● Brewers general manager Doug Melvin has reiterated his skepticism that Milwaukee will manage to bring back free-agent right-hander Ben Sheets, recounting that his agent, Casey Close, was not remotely interested in an incentive-laden one-year deal -- such as the ones Brad Penny and John Smoltz ultimately nabbed from the Red Sox -- for his client when approached about the possibility several weeks; Melvin and Close have reportedly not spoken since.
● On a somewhat related note, Major League Baseball confirmed on Thursday evening that the Yankees could not have signed Sheets even if they had wanted to, since the signings of CC Sabathia, A.J. Burnett and Mark Teixeira exhausted their three-player quota of Type A or Type B free agents according to the current version of the collective bargaining agreement (which doesn't expire until December 31st, 2011):
All three were Type A free agents who played for other teams last season aside from the Yankees. The Yankees could re-sign their own Type A or Type B free agents without it affecting the quota.
Under the rules, "if there are from 39 to 62 [Type A and B] players [during a given offseason], no team can sign more than three."
[...] According to an unofficial list compiled by the Sports City Sports News Service, this year there were 63 Type A and Type B free agents -- 29 Type As and 34 of the Type B variety. A Type A player is one who's ranked among the top 20 percent of his group -- pitcher or position player. A Type B player is among the top 40 percent.
Most had assumed that the presence of this line in the CBA -- "If there are more than 62 such players, the club quota shall be increased accordingly" -- would equate to an automatic expansion of the quota; however, Rob Manfred, baseball's executive vice president of labor relations, informed MLB.com that because the Yankees did not approach the league about potentially adding a fourth Type A or Type B player, the quota remained static.
That, if anything, should indicate just how vague the Yankees' interest was in Sheets all along. One can only presume that more serious dialogue between the two sides would have prompted New York to make immediate contact with the league in order to sort out the quota issue -- which Yankees general manager Brian Cashman certainly knew about -- and clear the path to his potential signing of any remaining obstructions. None of that happened.
[12:50 P.M. Update: MLB.com's Barry M. Bloom, the author of the article linked above, has apparently retracted the assertion that the Yankees can sign no more Type A or Type B free agents. A top baseball official informed Bloom this morning that an exemption was granted and that the Yankees could sign additional ranked players, all of which seemingly flies in the face of what Manfred himself told Bloom.
Very, very bizarre, and my apologies for disseminating inaccurate information. I suppose I will have to exercise more caution the next time Bloom publishes such an eye-opening revelation, because there will apparently be a better-than-zero chance that he'll promptly retract it.]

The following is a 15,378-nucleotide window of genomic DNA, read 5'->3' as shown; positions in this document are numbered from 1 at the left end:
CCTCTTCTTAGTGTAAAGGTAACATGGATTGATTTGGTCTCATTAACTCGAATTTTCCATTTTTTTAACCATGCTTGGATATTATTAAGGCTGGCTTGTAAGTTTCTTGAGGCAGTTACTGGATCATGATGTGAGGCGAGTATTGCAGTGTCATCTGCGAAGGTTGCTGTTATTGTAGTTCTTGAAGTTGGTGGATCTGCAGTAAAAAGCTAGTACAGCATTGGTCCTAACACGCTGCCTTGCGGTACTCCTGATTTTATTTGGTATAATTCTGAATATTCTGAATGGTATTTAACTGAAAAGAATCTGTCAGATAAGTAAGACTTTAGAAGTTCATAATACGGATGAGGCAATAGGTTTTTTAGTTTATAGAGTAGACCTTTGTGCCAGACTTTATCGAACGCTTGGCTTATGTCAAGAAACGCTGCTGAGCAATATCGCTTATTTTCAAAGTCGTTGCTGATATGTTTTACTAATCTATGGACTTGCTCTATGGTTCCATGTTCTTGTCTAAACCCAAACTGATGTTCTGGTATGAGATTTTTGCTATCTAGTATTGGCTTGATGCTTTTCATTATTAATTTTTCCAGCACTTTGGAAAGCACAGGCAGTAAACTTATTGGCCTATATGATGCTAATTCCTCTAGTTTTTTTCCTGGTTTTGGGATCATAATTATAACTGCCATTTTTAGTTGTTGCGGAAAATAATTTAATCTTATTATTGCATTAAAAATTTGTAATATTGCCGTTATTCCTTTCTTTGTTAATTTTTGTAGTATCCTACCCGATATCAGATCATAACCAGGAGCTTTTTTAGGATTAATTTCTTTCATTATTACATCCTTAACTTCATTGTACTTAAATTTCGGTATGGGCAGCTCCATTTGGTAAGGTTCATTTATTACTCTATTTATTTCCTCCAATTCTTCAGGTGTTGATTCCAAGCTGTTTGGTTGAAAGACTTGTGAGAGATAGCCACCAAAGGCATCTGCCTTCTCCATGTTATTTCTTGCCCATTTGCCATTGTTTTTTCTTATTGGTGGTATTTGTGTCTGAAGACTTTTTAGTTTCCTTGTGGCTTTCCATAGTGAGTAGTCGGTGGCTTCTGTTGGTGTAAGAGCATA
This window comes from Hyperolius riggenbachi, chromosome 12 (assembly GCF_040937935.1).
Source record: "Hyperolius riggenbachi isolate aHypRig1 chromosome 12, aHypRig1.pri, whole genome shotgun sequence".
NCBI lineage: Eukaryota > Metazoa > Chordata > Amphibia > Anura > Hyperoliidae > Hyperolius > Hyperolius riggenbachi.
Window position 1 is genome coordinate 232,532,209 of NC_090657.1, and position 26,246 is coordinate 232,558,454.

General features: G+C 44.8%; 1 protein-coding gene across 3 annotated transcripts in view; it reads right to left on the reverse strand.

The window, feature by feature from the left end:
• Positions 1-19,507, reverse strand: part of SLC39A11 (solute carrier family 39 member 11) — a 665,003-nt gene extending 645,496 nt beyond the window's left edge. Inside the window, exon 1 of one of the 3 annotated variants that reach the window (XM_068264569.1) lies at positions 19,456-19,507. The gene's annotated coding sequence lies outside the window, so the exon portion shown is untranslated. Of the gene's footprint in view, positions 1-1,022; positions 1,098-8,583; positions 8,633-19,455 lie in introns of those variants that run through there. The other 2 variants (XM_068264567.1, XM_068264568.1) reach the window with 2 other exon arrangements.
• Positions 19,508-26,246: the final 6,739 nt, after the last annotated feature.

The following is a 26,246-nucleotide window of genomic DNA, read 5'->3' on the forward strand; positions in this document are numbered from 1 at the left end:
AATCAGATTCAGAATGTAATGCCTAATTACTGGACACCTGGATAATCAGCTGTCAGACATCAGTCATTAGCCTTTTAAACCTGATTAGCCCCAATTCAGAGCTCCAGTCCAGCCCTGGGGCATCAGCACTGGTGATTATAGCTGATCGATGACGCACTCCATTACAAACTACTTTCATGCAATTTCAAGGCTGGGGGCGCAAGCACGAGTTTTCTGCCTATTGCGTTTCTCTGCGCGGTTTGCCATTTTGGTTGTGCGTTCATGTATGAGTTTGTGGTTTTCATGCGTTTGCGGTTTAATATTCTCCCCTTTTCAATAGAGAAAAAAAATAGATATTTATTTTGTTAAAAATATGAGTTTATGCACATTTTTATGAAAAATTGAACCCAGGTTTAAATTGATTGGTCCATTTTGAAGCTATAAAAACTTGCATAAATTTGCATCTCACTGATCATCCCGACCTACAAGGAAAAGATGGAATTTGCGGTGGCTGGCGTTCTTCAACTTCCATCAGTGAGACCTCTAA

● FOXSports.com's Ken Rosenthal makes the case for Sheets scorning his few half-hearted suitors and retaining his free-agent status until attrition-weary contenders looking for summer mercenaries come a-callin':
Sheets, 30, would be far more attractive, a potential No. 1 starter in waiting. Imagine the frenzy if he was unable to get the deal he wanted and remained available at mid-season. Teams concerned about his history of arm trouble might actually prefer him for only 15 or 20 starts.
The question is whether Sheets would embrace a hired-gun concept in the prime of his career. Only a confident, tough-minded player would risk starting the season without a contract.
It's a dangerous strategy to employ, albeit one that Roger Clemens quite successfully leveraged to his financial gain in 2007 when he extracted a one-year, $28 million deal out of the Yankees (which actually paid him a pro-rated sum of approximately $17.4 million, the result of him not throwing a major league pitch until June 9th). The overriding question, however, is whether Sheets would be amenable to such a radical proposition, or whether he would actually subject himself to such risk.
● And finally, because this humble sector of the Texas Rangers blogosphere has always been about looking forward (well, most of the time anyway), predict in the comments section the day (i.e. February 4th) and time (i.e. 11:30 p.m. -- all times will be assumed to be Central Standard Time) that the news of Sheets reaching an agreement will leak onto the Internet, as well as the team with whom he will sign.
Whoever comes the closest to correctly guessing all three components -- which will be prioritized by team, date and time, in that order -- will win ... well, the undying adulation and respect of his or her peers, and maybe something from the BBTiA treasure chest. We'll get back to you on that one.